Working for a better world...

where whales and humans meet.


In April 2001, a young male beluga nicknamed Casper was discovered with two other juvenile whales (known as Shadow and Phantom) along the Quebec shore near the Strait of Belle Isle. The whales' voyage, 14 km up St. Paul's River, ended tragically with the deaths of Casper's pod-mates. In August of that year, Casper was rescued from the river and released into the Gulf of St. Lawrence.

Eight months later, a highly sociable solitary juvenile beluga arrived in Codroy Harbour, Newfoundland. The school children called this whale Echo. The Whale Stewardship Project (WSP) determined through photo identification that this was Casper who had travelled about 600 km to the south of where he had been released. Having quickly become a tourist attraction, Casper Echo (hereafter known as "Echo") became a primary focus of  the WSP's research, protection and public education programs in 2002.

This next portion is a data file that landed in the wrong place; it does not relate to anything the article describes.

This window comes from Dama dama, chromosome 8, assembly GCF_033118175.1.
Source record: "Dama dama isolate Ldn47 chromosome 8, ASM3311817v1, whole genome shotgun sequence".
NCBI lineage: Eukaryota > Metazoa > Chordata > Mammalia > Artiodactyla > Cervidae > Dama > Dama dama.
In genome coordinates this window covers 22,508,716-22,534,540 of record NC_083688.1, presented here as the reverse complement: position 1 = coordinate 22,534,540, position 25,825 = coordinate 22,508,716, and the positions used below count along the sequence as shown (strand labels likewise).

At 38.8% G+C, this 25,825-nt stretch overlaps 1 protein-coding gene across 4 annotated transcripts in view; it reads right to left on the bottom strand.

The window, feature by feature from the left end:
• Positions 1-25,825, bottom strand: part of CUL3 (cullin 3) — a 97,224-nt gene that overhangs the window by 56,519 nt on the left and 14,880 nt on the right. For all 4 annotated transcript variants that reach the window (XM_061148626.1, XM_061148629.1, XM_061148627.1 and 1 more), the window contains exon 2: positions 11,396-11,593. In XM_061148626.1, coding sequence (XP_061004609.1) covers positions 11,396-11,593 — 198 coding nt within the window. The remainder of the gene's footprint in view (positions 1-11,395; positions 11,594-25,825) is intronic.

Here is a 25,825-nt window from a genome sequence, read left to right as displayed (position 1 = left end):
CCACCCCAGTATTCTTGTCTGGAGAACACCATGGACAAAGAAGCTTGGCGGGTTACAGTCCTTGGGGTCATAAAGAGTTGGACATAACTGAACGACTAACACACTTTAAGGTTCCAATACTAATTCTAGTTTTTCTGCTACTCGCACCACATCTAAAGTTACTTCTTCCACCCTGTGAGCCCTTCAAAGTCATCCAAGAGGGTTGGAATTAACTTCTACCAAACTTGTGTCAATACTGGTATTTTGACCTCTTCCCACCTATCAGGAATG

On July 31, 2002 (after three and a half months of being resident in Codroy Harbour), Echo was struck by the propeller of a large vessel. The WSP implemented a special emergency response program for Echo, in consultation with marine mammal veterinarians and other experts.

Two weeks after his injury, Echo disappeared but was resighted 150 km north of Codroy Harbour.

In October 2002, the WSP was able to document the amazing healing process of Echo's injuries .

The last sighting of Casper-Echo was in October 2002. The WSP remains hopeful that he will be identified again in the future but in the company of other beluga whales.

Whale Stewardship Project

P.O. Box 36101

Halifax, Nova Scotia

Canada   B3J 3S9



© All Rights Reserved